Perhaps you saw the article on RichmondMom.com that attempted to offer an anthropological perspective on what it’s like to be a mom in Richmond. Some might have thought it funny (and it tried to be), but it brought up some things to think about as we try and generalize the “mom experience” in Richmond.
Also, I’m an actual anthropologist, so pay attention.
As an anthropologist, here is what I know: That article is only about one kind of mom. Which type of mom can find that article cute? White moms. Because that article is exclusively about the experience of white women in Richmond. It’s about the experience of privilege when you have the resources to make choices about what kinds of schools your kids go to, which overpriced grocery store you’ll shop at, or what farm to table restaurant you prefer.
Since we’re taking an anthropological perspective, which is holistic and inevitably intersectional, let’s talk a little bit about what life is like for the many moms in Richmond who were not represented in that article.
Just last week, Richmond Public Schools ran out of toilet paper and other essentials. Is that covered in the article? What about the moms in Richmond public housing this past winter, who went weeks without heat during a record-breaking cold snap, forcing families to temporarily separate? What about the life of the mother of a black autistic child in distress in Chesterfield, who was treated as a violent threat and taken to the ground with excessive force?
Let’s quickly revisit the description of what the article refers to as “city folk”: people who send their kids to “a diverse mix of public, private, parochial, and charter” schools for education, or the “cool moms” in the city who go food shopping at Ellwood Thompson and Farm Fresh.
This is important because according to 2016 census data, 24.8 percent of Richmond’s 204,000 residents lived below the poverty line. And it’s well documented that 75 percent of all poor households in the US are headed by women. If you do some loose math it calculates to roughly 51,000 Richmond residents living below the poverty line, with at least 38,000 of those living in households headed by women; yep, you guessed it, households headed by moms. Academically, this is known as the feminization of poverty.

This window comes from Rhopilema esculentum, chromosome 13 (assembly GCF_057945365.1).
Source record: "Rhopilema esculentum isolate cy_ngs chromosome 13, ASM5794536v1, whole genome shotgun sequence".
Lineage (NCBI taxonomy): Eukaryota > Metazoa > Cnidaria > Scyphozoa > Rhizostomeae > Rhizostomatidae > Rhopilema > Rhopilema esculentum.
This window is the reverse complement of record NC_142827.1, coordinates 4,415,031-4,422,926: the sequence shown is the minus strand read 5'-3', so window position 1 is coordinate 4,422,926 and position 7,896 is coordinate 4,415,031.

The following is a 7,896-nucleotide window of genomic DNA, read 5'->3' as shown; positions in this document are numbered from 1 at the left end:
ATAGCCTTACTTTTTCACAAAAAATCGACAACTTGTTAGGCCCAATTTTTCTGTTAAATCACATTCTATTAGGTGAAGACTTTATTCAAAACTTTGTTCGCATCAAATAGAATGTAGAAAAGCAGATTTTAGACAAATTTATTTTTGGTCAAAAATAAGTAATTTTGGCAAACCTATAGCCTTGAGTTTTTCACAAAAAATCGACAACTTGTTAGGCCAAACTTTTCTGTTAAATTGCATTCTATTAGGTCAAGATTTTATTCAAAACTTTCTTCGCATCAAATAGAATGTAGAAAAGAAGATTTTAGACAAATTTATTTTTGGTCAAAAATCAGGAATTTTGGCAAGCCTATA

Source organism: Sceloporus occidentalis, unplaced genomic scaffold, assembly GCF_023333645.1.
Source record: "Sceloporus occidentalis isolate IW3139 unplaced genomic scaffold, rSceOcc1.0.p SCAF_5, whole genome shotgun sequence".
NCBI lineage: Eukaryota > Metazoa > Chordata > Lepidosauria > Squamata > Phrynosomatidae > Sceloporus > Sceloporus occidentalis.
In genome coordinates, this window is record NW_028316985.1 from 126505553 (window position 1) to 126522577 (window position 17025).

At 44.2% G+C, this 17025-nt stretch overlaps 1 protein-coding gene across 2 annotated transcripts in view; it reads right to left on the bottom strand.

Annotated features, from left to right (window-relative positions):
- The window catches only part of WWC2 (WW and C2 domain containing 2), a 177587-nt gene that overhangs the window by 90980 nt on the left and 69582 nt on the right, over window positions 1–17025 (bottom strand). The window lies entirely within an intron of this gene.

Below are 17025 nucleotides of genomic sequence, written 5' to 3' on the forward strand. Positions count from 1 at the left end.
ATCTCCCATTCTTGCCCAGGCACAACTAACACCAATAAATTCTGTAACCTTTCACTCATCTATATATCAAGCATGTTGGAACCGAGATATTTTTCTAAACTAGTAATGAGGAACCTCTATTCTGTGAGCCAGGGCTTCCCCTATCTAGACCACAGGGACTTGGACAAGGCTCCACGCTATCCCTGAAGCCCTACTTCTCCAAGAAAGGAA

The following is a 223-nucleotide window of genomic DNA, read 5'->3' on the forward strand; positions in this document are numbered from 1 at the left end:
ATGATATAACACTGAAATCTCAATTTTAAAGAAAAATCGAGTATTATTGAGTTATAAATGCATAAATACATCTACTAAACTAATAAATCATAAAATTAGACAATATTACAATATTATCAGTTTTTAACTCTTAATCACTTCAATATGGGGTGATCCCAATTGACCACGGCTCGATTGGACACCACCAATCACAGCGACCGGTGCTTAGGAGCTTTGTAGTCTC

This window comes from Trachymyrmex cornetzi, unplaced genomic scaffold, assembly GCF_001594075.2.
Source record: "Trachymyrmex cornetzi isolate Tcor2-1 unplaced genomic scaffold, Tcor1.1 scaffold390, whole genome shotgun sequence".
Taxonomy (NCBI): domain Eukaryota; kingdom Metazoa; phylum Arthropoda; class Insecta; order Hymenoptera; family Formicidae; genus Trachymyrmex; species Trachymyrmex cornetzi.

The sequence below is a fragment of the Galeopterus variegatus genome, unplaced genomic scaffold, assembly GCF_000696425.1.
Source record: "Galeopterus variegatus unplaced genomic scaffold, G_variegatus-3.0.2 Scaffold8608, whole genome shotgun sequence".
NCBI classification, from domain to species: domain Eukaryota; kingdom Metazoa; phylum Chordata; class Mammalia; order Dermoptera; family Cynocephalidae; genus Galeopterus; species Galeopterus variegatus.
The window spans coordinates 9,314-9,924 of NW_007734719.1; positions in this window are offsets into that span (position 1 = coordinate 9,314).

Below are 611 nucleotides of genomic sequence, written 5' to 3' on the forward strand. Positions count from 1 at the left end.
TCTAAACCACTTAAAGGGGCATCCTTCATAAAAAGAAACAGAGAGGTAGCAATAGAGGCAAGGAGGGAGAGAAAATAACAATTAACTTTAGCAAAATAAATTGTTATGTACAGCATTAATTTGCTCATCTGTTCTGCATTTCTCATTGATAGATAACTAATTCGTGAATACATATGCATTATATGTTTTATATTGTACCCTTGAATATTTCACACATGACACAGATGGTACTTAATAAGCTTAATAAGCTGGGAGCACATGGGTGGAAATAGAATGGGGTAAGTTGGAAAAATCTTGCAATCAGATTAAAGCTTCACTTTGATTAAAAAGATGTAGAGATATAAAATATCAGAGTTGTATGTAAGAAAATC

These households are headed by Richmond moms who are not going to “Can Can” or having “girls’ nights on rooftop bars.” These households are headed by moms who are trying to support their families on less than $22,162 a year; these households are headed by the type of mom who works two and three jobs to send her kids to schools where there’s not enough toilet paper to last through the end of the school year.
Let’s also note that of the 204,000 people residing in Richmond as tallied by the 2010 census, 51 percent were black. Being a black mom means living with the stark reality that black women in the US are three to four times more likely to die in pregnancy-related death compared with white women. On top of this, racial disparities in access to healthcare are widely documented, and barriers to appropriate health care for people of color are real, pervasive, and disproportionately affect black moms and their babies. And if mothers of color successfully birth babies? They are three times more likely to suffer from postpartum depression.
If we are not going to speak about this reality of motherhood, then we have failed each other as moms and women.
The experience of motherhood is a physical and mental exercise in simultaneous terror and joy, and as moms attempting to help our unruly toddlers survive to become unruly teenagers, we’ve earned the right to joke about ourselves. However, we can’t forget that not all moms experience motherhood the same way in Richmond. And that is what an anthropological look actually tells us: That even for as something as basic to our humanity as childbirth, structural and systemic racism means that for moms in Richmond, not all things are equal.